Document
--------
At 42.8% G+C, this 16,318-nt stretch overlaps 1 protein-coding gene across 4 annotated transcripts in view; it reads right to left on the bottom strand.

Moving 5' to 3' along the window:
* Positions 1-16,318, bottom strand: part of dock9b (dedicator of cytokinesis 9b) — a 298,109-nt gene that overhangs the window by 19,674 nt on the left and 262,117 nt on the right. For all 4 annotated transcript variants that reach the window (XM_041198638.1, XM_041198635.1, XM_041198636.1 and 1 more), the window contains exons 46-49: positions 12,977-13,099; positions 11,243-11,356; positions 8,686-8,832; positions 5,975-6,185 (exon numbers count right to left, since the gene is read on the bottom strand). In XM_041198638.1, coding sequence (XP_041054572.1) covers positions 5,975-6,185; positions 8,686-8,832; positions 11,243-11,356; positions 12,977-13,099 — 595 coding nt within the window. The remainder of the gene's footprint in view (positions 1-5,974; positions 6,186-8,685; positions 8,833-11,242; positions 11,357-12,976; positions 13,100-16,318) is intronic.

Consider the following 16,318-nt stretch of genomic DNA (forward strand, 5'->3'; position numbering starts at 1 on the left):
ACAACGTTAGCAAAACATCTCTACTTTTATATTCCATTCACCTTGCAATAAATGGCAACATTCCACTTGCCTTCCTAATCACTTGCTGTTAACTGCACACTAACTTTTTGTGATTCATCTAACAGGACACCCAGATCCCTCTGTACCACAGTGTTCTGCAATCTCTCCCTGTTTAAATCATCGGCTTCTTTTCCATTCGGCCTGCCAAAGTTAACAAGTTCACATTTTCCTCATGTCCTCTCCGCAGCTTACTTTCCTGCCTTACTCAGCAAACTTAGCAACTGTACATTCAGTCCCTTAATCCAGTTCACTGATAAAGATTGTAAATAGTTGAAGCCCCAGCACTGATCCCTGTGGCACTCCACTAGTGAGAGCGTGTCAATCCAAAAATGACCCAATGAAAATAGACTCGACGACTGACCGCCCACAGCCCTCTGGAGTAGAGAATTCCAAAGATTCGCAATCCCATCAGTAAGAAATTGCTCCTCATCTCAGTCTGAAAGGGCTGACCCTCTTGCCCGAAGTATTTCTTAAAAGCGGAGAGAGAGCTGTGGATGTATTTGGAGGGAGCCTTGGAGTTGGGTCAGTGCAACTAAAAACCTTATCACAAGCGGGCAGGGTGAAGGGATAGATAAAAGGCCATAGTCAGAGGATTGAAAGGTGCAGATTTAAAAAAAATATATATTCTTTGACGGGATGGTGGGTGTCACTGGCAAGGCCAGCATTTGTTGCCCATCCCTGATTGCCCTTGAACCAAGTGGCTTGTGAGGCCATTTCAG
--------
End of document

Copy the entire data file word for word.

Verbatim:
At 42.8% G+C, this 16,318-nt stretch overlaps 1 protein-coding gene across 4 annotated transcripts in view; it reads right to left on the bottom strand.

Moving 5' to 3' along the window:
* Positions 1-16,318, bottom strand: part of dock9b (dedicator of cytokinesis 9b) — a 298,109-nt gene that overhangs the window by 19,674 nt on the left and 262,117 nt on the right. For all 4 annotated transcript variants that reach the window (XM_041198638.1, XM_041198635.1, XM_041198636.1 and 1 more), the window contains exons 46-49: positions 12,977-13,099; positions 11,243-11,356; positions 8,686-8,832; positions 5,975-6,185 (exon numbers count right to left, since the gene is read on the bottom strand). In XM_041198638.1, coding sequence (XP_041054572.1) covers positions 5,975-6,185; positions 8,686-8,832; positions 11,243-11,356; positions 12,977-13,099 — 595 coding nt within the window. The remainder of the gene's footprint in view (positions 1-5,974; positions 6,186-8,685; positions 8,833-11,242; positions 11,357-12,976; positions 13,100-16,318) is intronic.

Consider the following 16,318-nt stretch of genomic DNA (forward strand, 5'->3'; position numbering starts at 1 on the left):
ACAACGTTAGCAAAACATCTCTACTTTTATATTCCATTCACCTTGCAATAAATGGCAACATTCCACTTGCCTTCCTAATCACTTGCTGTTAACTGCACACTAACTTTTTGTGATTCATCTAACAGGACACCCAGATCCCTCTGTACCACAGTGTTCTGCAATCTCTCCCTGTTTAAATCATCGGCTTCTTTTCCATTCGGCCTGCCAAAGTTAACAAGTTCACATTTTCCTCATGTCCTCTCCGCAGCTTACTTTCCTGCCTTACTCAGCAAACTTAGCAACTGTACATTCAGTCCCTTAATCCAGTTCACTGATAAAGATTGTAAATAGTTGAAGCCCCAGCACTGATCCCTGTGGCACTCCACTAGTGAGAGCGTGTCAATCCAAAAATGACCCAATGAAAATAGACTCGACGACTGACCGCCCACAGCCCTCTGGAGTAGAGAATTCCAAAGATTCGCAATCCCATCAGTAAGAAATTGCTCCTCATCTCAGTCTGAAAGGGCTGACCCTCTTGCCCGAAGTATTTCTTAAAAGCGGAGAGAGAGCTGTGGATGTATTTGGAGGGAGCCTTGGAGTTGGGTCAGTGCAACTAAAAACCTTATCACAAGCGGGCAGGGTGAAGGGATAGATAAAAGGCCATAGTCAGAGGATTGAAAGGTGCAGATTTAAAAAAAATATATATTCTTTGACGGGATGGTGGGTGTCACTGGCAAGGCCAGCATTTGTTGCCCATCCCTGATTGCCCTTGAACCAAGTGGCTTGTGAGGCCATTTCAG